So, how do we choose which variables to choose for this model? We can eliminate the type column because Vertica does not currently support categorical predictors. The occupation and census columns contain a lot of unique values. These columns probably don’t make the most sense to predict income for our use case. So, let’s choose education, prestige, and women.

Note: In practice, if you need to consider a categorical predictor for training a linear regression model in Vertica, convert it to a numerical value in advance. There are several techniques for converting a categorical variable to a numeric one. For example, you can use one-hot encoding.

Load the Data

The following shows the table definition to store the prestige data set:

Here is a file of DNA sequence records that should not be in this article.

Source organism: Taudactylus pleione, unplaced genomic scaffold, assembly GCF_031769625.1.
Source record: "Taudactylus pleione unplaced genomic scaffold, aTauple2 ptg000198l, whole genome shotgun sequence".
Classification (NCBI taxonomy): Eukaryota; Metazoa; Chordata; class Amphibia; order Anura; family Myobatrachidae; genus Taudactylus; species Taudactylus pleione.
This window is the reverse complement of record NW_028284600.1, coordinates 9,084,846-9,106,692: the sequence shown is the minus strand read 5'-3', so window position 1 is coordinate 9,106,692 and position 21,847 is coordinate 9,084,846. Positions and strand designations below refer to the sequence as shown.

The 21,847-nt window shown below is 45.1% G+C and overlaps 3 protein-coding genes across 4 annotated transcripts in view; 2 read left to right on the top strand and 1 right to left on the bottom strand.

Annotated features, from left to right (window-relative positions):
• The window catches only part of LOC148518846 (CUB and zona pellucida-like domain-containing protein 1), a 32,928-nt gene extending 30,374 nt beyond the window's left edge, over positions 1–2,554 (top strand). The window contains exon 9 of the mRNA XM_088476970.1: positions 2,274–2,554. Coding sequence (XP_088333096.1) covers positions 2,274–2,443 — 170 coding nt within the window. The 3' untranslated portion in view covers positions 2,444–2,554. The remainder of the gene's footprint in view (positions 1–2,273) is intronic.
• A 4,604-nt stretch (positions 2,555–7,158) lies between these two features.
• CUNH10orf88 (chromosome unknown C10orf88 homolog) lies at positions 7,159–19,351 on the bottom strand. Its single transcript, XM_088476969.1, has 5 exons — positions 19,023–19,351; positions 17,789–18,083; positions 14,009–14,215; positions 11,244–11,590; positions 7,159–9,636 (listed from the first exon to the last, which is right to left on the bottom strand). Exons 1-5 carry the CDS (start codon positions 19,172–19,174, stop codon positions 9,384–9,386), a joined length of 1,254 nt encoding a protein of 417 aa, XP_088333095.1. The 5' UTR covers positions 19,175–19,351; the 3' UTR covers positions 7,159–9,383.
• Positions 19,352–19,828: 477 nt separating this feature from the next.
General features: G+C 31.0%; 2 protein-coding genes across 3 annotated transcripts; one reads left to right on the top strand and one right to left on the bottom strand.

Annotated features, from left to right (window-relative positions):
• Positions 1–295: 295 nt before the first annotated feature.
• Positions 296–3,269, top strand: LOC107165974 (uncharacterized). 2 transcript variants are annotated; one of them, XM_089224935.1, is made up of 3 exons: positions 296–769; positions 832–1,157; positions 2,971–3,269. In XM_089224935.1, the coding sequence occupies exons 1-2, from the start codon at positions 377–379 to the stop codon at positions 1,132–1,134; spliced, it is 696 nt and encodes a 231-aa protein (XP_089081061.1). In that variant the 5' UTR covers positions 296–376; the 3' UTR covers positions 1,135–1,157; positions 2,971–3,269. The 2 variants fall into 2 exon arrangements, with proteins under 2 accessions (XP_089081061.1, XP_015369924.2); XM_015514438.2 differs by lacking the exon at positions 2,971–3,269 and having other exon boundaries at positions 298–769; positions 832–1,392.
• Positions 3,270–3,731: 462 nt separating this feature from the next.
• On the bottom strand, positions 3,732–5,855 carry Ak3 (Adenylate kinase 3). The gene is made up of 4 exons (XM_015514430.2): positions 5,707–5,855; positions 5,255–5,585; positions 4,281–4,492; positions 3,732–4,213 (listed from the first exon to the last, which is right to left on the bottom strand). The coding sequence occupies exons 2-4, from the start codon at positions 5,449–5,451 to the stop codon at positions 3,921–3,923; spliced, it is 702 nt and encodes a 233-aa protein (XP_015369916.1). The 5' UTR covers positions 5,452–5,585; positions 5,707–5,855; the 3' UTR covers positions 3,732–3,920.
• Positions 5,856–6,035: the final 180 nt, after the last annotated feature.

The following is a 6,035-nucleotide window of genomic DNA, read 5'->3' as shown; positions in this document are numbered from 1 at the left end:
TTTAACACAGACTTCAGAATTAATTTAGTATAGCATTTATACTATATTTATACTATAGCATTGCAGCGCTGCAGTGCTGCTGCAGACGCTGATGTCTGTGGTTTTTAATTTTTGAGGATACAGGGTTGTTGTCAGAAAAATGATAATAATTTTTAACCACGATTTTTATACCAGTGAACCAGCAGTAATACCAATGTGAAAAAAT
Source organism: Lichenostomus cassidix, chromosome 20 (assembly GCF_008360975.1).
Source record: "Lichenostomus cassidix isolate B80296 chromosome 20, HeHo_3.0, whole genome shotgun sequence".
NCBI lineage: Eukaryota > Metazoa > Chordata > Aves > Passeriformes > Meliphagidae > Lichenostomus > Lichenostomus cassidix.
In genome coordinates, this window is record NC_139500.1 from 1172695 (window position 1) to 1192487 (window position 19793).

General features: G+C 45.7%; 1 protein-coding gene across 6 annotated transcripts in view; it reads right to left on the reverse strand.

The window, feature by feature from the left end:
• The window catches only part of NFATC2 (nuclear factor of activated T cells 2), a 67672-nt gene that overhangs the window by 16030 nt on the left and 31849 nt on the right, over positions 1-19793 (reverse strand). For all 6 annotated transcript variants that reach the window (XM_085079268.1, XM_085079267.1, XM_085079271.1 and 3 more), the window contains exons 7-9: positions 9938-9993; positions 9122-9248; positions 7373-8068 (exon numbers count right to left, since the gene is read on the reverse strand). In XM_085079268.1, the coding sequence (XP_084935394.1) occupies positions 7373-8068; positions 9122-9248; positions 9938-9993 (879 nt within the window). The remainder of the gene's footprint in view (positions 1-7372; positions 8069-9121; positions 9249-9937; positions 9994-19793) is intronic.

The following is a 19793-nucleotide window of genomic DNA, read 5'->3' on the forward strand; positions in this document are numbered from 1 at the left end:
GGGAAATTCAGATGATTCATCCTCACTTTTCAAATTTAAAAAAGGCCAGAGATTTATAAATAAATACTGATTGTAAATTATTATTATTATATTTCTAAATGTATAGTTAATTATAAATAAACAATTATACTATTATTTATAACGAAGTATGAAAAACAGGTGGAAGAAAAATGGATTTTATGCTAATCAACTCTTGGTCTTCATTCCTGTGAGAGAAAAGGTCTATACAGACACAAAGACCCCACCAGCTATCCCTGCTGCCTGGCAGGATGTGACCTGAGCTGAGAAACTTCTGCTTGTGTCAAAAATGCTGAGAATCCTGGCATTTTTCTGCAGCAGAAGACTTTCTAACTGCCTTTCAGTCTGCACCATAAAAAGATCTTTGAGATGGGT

=> DROP TABLE IF EXISTS public.prestige CASCADE;
=> CREATE TABLE public.prestige (
occupation VARCHAR(25),
education NUMERIC(5,2), -- avg years of education
income INTEGER, -- avg income
women NUMERIC(5,2), -- % of woman
prestige NUMERIC(5,2), -- avg prestige rating
census INTEGER, -- occupation code
type CHAR(4) -- Professional & managerial (prof)
) -- White collar (wc)
-- Blue collar (bc)
-- Not Available (na)

To load the data from the prestige data set into the Vertica table, use the following SQL statement:
=> COPY public.prestige
FROM stdin

Create a Linear Regression Model

Now, let’s use the Vertica machine learning function LINEAR_REG to create the linear regression model.

To create the model, run the LINEAR_REG function against the public.prestige table as shown. In this statement, income is the response, and the predictors are education, women, and prestige:

This statement is trying to identify the coefficients of the following equation:

After you create the model, use the SUMMARIZE_MODEL function to observe the model’s properties:
SUMMARIZE_MODEL returns the following information:
SUMMARIZE_MODEL| coeff names : {Intercept, education, women, prestige}